The United Nations said it lost two more peacekeepers from Gabon and Morocco, during an ambush by rebels in the Central African Republic (CAR) on Monday.
This brings to four the number of UN peacekeepers killed since Jan. 13 in the troubled country where rebels are fighting to take control of the capital, Bangui.
In all, nine UN peacekeepers have died in “hostile incidents” around the world this year, according to Mr Stéphane Dujarric, spokesman to the Secretary-General.
“This demonstrates yet again the perilous environment in which peacekeepers carry out their mandates to protect people and support peace processes, tasks made harder by the global pandemic.
“While progress has been made in reducing casualties among United Nations peacekeepers, recent incidents show that the threats continue.
“Our collective efforts to ensure the safety of peacekeepers, including through the Action for Peacekeeping initiative, need to keep pace,” Dujarric said in a statement.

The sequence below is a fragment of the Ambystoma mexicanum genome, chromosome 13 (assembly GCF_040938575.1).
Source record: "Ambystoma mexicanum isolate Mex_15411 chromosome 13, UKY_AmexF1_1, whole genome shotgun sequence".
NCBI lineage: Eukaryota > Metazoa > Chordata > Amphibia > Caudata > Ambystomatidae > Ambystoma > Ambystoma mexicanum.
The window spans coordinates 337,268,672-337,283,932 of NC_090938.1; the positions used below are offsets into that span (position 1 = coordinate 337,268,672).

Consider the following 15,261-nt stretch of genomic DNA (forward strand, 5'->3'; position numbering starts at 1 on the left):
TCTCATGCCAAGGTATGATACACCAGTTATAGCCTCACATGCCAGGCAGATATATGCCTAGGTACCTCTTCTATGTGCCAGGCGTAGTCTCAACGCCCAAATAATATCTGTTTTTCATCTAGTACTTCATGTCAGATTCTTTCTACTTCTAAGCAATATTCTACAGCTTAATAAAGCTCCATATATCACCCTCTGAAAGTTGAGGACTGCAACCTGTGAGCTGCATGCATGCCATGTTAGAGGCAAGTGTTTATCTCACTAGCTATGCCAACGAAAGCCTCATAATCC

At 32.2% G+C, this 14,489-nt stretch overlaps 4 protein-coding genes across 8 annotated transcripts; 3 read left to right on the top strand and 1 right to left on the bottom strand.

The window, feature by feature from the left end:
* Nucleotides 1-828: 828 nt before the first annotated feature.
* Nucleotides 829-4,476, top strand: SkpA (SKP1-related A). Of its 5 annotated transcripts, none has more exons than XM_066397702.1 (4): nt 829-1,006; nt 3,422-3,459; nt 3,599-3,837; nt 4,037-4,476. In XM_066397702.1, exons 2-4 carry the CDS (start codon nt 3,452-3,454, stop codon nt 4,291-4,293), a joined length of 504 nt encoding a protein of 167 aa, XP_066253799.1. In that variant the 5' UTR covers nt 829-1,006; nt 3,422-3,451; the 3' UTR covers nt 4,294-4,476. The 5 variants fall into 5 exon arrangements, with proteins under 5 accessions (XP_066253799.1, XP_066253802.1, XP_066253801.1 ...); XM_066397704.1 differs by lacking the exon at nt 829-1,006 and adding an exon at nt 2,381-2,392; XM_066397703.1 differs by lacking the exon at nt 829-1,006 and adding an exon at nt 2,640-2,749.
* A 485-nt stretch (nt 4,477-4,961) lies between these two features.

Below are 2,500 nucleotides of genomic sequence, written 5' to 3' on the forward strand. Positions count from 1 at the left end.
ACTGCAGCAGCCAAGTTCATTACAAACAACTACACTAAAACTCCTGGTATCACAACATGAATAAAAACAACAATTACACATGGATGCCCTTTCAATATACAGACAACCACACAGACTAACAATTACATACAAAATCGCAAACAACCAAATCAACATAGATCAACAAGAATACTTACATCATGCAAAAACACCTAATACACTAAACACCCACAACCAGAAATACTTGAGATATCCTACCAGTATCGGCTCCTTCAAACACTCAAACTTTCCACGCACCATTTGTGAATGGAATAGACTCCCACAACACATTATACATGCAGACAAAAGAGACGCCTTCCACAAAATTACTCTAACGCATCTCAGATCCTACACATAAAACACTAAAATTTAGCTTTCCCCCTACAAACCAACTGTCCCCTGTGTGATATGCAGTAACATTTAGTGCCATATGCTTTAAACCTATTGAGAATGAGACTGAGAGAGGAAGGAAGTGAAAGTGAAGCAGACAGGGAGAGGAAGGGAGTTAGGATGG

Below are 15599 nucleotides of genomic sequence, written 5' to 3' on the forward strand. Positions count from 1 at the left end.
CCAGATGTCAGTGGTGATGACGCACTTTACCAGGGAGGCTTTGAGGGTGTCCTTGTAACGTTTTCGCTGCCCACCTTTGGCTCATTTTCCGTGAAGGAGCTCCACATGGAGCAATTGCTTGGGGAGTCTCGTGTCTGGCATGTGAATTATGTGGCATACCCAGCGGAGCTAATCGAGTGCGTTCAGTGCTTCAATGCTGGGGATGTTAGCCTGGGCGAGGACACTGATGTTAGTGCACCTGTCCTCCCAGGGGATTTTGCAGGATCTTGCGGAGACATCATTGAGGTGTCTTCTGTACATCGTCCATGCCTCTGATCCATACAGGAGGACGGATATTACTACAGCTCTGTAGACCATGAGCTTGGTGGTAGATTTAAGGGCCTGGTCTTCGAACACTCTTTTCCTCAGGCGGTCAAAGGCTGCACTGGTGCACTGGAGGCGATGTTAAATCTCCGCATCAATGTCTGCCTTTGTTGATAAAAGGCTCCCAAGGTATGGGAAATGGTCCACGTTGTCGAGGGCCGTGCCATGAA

The Secretary-General, Antonio Guterres, strongly condemned the latest incident, and expressed condolences to the families, governments and fellow citizens of the affected peacekeepers.
Guterres reiterated that attacks against UN peacekeepers might constitute a war crime, and called on the government to identify and bring perpetrators to justice.
He also restated his concerns over the escalation of violence in CAR, and sued for peace.
The UN chief urged all parties to immediately cease hostilities and engage in dialogue to advance the political process, “preserve fragile gains and fulfill the country’s aspiration for lasting peace”.
Reacting, President of the GeneraI Assembly, Amb, Volkan Bozkir, said he was “appalled” by the killings.
“Our brave UN personnel risk their lives to protect civilians, support political processes, stabilise countries in transition and facilitate humanitarian aid.
“They need our support,” Bozkir said in a tweet on Tuesday.(NAN)